Mapping the Dutch web domain
Earlier this year I wrote a blog post about geo-locating web domains, and the subsequent analysis of the resulting data in QGIS. At the time, this work was meant as a proof of concept, and I had only tried it out on a small set of test data. We have now applied this methodology to the whole of the Dutch (.nl) web domain, and this follow-up post presents the results of this exercise.
Identification of Frisian sites in the .nl domain
Briefly after I wrote my earlier blog post on geo-locating web domains, my web archiving colleagues expressed an interest in applying the procedure to the Dutch top-level .nl domain in its entirety. The immediate occasion for this was an ongoing initiative to map and harvest the Frisian web domain. Friesland (Fryslân) is a province in the northern part the Netherlands. It has about 650 thousand inhabitants, over half of which speak West Frisian as their native language. In 2014 a dedicated Frisian .frl web domain was established, and in 2019 this domain spanned about 15,000 top-level domain sites, with mostly Frisian-language content1. As many Frisian web sites are still part of other top-level domains such as the “regular” .nl domain, the identification of such sites could provide valuable additional information about the Frisian web. The reasoning behind this is, that if an .nl domain is hosted somewhere in Friesland, chances are it corresponds to a web site that either uses the Frisian-language, or is related to Friesland in some other way. Since we already had access to a list of all .nl domains (provided to us by registry operator Stichting Internet Domeinregistratie Nederland), it seemed viable to extend the earlier geo-location exercise to the entire .nl top-level domain.
Geolocation of web domains
Geo-locating a web domain involves two steps2:
IP lookup: for each domain, we need to establish its corresponding IP address. There are various ways (and tools) to do this, but for the current analysis I used the Unix host tool.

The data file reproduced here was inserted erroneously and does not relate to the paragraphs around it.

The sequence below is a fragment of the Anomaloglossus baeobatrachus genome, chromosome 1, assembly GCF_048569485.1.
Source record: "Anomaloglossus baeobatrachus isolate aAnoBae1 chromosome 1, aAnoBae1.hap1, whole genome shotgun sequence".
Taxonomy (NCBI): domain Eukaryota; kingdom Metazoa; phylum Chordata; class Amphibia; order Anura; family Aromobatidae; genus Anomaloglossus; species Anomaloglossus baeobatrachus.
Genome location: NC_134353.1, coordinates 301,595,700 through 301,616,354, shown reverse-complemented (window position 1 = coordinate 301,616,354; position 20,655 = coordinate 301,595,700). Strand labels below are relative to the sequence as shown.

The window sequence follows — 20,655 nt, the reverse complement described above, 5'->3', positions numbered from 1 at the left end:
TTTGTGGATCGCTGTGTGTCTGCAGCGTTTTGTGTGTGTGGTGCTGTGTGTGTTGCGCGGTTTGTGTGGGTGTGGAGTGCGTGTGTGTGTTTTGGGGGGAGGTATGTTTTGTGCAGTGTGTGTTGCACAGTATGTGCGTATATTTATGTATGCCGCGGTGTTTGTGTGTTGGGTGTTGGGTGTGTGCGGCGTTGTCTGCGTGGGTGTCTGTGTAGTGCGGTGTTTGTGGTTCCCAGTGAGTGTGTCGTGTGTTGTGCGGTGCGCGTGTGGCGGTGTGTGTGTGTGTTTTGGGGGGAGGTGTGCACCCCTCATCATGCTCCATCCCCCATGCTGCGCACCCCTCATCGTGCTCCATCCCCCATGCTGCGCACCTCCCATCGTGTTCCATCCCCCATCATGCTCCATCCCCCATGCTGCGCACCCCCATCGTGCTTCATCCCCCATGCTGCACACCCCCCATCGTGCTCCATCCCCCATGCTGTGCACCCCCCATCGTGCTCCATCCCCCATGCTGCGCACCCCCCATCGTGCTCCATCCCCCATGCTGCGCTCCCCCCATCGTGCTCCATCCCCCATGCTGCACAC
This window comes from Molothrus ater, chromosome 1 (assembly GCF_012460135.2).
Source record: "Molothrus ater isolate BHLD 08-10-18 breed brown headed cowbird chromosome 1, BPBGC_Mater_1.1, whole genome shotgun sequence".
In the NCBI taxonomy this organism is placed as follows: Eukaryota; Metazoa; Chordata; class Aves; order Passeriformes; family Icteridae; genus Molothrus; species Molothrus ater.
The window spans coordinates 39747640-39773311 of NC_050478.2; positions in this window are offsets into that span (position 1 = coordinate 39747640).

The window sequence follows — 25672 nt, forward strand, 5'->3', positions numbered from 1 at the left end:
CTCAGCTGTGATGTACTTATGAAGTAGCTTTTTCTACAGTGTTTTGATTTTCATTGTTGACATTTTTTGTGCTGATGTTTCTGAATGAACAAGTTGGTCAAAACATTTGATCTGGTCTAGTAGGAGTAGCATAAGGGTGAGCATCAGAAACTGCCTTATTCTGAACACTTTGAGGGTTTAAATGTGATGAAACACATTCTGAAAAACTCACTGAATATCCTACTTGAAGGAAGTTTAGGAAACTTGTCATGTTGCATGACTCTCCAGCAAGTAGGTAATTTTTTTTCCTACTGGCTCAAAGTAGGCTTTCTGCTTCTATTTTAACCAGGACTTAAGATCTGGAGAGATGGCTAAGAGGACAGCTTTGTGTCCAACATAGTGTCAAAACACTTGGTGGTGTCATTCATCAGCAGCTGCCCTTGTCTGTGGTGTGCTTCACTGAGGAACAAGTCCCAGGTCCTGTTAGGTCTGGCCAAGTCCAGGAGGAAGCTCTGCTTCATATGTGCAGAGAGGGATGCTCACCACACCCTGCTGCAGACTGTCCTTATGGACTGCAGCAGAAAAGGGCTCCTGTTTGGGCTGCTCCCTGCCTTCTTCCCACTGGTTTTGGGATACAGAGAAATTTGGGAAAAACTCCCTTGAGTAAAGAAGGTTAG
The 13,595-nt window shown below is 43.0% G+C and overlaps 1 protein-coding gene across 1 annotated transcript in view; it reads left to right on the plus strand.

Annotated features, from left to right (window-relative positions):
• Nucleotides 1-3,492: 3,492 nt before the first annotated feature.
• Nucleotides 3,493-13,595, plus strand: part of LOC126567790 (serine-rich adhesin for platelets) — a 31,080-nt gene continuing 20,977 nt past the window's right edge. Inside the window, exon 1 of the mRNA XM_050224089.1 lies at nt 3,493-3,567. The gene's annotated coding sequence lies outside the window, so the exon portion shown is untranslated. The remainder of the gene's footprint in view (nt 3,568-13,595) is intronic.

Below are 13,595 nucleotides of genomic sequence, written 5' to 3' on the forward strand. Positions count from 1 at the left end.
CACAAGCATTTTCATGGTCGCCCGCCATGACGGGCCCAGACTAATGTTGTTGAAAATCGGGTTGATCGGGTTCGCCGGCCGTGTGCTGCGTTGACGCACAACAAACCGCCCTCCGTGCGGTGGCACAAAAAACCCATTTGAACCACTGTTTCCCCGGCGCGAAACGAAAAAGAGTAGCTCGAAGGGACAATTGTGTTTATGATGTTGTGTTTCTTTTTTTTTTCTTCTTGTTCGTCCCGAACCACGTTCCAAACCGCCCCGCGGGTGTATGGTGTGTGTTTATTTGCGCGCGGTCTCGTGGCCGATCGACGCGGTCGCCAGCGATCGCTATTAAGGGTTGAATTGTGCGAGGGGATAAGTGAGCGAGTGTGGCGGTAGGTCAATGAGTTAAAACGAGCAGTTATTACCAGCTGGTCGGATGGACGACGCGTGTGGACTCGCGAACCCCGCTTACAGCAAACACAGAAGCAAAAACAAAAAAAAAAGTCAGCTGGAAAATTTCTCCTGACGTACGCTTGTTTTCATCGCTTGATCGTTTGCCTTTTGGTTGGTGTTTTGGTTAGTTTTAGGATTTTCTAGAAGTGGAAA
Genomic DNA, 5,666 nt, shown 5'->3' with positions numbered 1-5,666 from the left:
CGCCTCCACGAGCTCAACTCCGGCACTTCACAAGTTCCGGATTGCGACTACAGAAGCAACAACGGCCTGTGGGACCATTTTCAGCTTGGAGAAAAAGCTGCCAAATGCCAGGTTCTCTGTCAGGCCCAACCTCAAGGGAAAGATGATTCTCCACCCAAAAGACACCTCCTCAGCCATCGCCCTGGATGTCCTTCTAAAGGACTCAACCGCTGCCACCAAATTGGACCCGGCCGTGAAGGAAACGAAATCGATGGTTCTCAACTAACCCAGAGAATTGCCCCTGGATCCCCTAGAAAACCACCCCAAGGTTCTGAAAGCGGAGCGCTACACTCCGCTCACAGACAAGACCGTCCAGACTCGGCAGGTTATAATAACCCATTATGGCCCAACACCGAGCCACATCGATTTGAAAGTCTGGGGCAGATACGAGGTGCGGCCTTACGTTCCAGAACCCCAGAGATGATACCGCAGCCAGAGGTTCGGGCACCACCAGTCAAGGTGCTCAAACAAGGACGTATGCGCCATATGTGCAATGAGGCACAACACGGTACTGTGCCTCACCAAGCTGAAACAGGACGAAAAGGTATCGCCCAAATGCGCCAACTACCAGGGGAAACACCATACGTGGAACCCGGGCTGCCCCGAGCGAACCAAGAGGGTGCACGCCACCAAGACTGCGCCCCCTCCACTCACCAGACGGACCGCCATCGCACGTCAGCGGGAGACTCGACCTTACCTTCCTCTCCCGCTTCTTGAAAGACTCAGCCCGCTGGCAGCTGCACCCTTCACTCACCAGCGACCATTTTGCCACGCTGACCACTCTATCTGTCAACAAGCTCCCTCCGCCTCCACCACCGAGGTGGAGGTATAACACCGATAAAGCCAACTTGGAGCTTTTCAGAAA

Lookup geolocation data: in this step we look up the geolocation attributes (latitude, longitude, but also country and city names) from each identified IP address. Here I used the GeoIP2 Python module, with the GeoLite2 City database (freely available after registration). This database is widely used; for example, the British Library used it for geo-locating their 2014 domain crawl3.
Processing millions of domains in the era of COVID-19
I first tried to run the geolocation script that I also used in my earlier blog post, using the full list of 5.86 million .nl domains as an input file. I started the script on the 2nd of March on a local machine in my office at the KB, and by extrapolating the throughput after one day, I estimated it would need about 10 days to finish. Unfortunately, by that time the KB had closed down due to the COVID-19 outbreak, which meant I was unable to ever retrieve the results any time soon. I briefly considered to re-run the script from home, but decided against it for practical reasons4. Then some months later my colleague Kees Teszelszky (who initiated the activities on the Frisian web domain) suggested we might use the services of SURFsara, which hosts several cloud computing facilities that can be used free of charge by Dutch research institutions. After getting in touch with them, SURsara gave us access to its HPC Cloud platform. Here I created a simple virtual machine running Ubuntu Server, and then installed the dependencies needed by the geolocation script.
To improve the performance of the script itself, I also parallelized its IP lookup component (which would take up most of its running time). Tests on an early version of the parallelized script resulted in a nasty memory leak when run with the full domains list. Even though I was able to fix this (albeit in a rather ugly way), tests with the improved script still showed a slow increase of memory consumption over time. I was not sure how this increase would develop over the course of processing 5.86 million domains, so to be on the safe side I simply split the domains list into 6 smaller files of 1 million domains each, and then ran the script consecutively on all these files.
The processing of all 6 files completed without problems in about 54 hours. The main result of this is a set of 6 comma-delimited text files, with the following fields:
- domain: name of the web domain
- hasValidIP: Boolean flag that indicates whether the domain could be mapped to an IP address
- countryIsoCode: country ISO code (if available)
- cityName: city name (if available)
- latitude / longitude: latitude and longitude in decimal degrees (if available)
- accuracyRadius: indicator of the accuracy of the reported latitude / longitude pair in kilometers (if available)
Note that this does not tell us yet in which province each web domain is hosted. However, it’s pretty easy to add this information, as I will show below.
Adding the province information